But look at it another way: Google has been very good about releasing its new services in beta, or even the stuff that its programmers are just fooling around with (via Google Labs). Google's services tend to push toward the end of what's expected in a search engine. And finally, they released the Google API. No, it's not perfect, since it does access a very limited amount of the Google services. It's not finished, either, since it too is in beta. But it is available, and it's a tool that Google enthusiasts can use to build their own tool sets using Google's data, going in all different directions (witness the strange array of materials covered in Google Hacks).
Other search engines have not been as loud in their denunciation of scrapers, but at the same time, they've done little to make their indexes easily accessible to programmers and power users. It's like they developed the search engine for one audience -- a Web surfer -- and had no desire to go further, to see what services could be offered to a power user, a programmer, or a search enthusiast.
A Sense of Humor
If you've ever visited Google on April Fool's Day, you're aware of their sense of humor. There's also been the occasional odd logos that turn up, as well as some of the things in the Google store (a lava lamp? A bean bag chair?).
Now, of course, part of the advantage of the humor is that it fits in easily with the culture of the Internet, as has been mentioned before. But another advantage is that it gives new visitors something to pass along. It's not often that you run a routine search and get a set of search results that make you say, "Wow! I want to pass this set of search results on to all my friends!" On the other hand, when you come across a good online joke you tend to want to share it with other people. Google found a great way to spread memes and attract people to its site.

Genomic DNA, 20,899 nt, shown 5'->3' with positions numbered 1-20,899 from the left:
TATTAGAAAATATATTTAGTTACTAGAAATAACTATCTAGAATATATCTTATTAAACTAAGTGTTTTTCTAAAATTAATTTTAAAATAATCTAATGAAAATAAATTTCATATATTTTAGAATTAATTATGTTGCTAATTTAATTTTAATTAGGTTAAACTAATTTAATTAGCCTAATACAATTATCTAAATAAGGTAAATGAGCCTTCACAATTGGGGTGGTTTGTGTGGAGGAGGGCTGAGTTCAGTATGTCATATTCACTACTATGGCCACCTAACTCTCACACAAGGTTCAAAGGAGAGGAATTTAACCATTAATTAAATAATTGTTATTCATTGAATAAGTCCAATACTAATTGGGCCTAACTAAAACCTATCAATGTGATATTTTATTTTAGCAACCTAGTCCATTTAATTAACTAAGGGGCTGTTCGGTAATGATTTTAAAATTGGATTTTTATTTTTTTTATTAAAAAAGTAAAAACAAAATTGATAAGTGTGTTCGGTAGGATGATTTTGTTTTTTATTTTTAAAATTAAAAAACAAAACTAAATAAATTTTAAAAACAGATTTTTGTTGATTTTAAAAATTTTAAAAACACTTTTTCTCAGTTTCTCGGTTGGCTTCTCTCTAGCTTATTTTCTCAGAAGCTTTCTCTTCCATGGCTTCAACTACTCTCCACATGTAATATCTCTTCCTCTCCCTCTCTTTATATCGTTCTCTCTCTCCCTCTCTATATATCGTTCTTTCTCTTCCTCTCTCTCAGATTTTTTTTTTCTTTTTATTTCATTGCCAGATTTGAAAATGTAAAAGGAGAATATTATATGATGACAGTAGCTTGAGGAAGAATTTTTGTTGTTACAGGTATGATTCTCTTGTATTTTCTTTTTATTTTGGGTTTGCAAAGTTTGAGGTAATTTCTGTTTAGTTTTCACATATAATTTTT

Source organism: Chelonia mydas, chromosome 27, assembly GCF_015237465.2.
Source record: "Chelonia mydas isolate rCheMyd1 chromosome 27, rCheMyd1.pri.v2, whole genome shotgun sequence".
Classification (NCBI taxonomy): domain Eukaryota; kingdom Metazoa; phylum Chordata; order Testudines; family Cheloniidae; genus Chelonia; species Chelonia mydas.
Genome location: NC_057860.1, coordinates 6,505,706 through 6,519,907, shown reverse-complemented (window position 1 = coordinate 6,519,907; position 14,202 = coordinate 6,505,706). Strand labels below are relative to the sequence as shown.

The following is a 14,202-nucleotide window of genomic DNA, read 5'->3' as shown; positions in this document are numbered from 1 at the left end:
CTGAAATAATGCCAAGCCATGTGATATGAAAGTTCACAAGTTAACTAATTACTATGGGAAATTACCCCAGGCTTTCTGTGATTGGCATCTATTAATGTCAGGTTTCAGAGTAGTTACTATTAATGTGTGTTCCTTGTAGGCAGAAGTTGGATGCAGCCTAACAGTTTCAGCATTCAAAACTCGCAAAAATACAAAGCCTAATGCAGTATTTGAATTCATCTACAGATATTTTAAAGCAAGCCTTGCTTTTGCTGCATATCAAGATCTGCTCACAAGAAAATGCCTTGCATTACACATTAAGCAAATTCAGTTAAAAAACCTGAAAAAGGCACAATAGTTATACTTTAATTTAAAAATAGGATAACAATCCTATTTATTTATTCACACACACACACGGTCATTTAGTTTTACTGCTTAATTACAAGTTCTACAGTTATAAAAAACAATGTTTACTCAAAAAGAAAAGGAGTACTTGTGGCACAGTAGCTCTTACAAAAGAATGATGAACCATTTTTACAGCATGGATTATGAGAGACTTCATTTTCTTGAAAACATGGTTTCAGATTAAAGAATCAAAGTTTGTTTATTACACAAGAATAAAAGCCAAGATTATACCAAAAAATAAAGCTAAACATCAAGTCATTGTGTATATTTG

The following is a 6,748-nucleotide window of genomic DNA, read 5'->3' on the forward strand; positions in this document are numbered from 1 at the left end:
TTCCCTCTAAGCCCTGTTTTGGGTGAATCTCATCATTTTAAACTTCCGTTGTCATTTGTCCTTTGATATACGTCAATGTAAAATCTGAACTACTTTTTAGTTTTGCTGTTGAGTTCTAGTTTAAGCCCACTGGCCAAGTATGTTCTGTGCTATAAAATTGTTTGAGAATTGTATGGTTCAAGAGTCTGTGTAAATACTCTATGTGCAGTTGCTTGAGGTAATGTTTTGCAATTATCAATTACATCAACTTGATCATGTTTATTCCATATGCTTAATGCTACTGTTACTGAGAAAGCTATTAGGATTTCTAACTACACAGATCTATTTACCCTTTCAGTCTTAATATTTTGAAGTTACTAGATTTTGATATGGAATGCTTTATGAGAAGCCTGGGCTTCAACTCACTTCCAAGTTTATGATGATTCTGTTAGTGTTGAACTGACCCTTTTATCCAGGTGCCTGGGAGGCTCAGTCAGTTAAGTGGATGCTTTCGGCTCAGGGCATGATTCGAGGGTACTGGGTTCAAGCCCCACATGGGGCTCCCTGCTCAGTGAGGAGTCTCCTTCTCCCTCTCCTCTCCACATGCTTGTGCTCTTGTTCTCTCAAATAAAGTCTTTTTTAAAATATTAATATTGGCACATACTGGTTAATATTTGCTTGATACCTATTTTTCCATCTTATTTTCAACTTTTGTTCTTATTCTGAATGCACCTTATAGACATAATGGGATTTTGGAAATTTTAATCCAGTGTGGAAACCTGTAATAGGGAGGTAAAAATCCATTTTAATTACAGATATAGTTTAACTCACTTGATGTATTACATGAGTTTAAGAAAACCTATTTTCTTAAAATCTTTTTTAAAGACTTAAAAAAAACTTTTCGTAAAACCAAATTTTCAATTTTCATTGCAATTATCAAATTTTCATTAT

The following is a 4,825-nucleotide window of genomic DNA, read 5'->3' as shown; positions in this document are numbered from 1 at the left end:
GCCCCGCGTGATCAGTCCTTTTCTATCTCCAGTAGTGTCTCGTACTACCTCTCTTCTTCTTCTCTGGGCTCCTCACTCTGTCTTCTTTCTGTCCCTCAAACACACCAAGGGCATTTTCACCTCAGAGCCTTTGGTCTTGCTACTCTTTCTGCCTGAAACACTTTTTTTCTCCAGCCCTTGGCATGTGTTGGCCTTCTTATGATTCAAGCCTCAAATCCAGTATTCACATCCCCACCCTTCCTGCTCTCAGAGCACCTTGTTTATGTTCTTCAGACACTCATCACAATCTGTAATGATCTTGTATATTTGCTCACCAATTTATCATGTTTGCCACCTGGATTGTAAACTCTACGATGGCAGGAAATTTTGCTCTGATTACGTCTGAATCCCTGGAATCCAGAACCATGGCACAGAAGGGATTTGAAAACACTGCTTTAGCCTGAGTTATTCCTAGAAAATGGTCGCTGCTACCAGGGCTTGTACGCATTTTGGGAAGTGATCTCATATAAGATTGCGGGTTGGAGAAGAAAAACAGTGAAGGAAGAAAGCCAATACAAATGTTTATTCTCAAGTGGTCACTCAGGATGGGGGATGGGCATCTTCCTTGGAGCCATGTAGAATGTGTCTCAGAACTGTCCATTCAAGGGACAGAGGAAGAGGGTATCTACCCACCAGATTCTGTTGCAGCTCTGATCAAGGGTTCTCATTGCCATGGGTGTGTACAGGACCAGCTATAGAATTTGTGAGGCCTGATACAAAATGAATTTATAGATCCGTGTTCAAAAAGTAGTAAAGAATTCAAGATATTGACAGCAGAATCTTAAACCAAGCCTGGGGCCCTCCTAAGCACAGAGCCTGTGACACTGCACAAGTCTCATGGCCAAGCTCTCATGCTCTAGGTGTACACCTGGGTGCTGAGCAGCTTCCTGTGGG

While other search engines have not been humorless, neither have they often been deliberately funny. I suspect that's more because it's hard to evolve a public sense of humor for a large organization -- things are developed and created by so many people that it's hard for them to maintain the unique voice that a sense of humor requires. AlltheWeb has probably come closest, with its skins contest and the way it presents its search engine.
Giving a large Internet property like one of the major search engines a humorous bent is also something that's very difficult to do -- when a company steps up and says, "From now on we're going to be ZANY and MADCAP and FILLED WITH SMILES!" it usually ends up embarrassing everybody. But if it evolves, and it's allowed to evolve, great.
So I've spent 1,400 words or so looking at the non-technical aspects of what Google did right. Some of the intangible reasons they got to the top. And now that they've got to the top, that's it, right? The Google experience is the pinnacle of everything and cannot be improved upon, right?
Shyeah. C'mon. This is the Internet.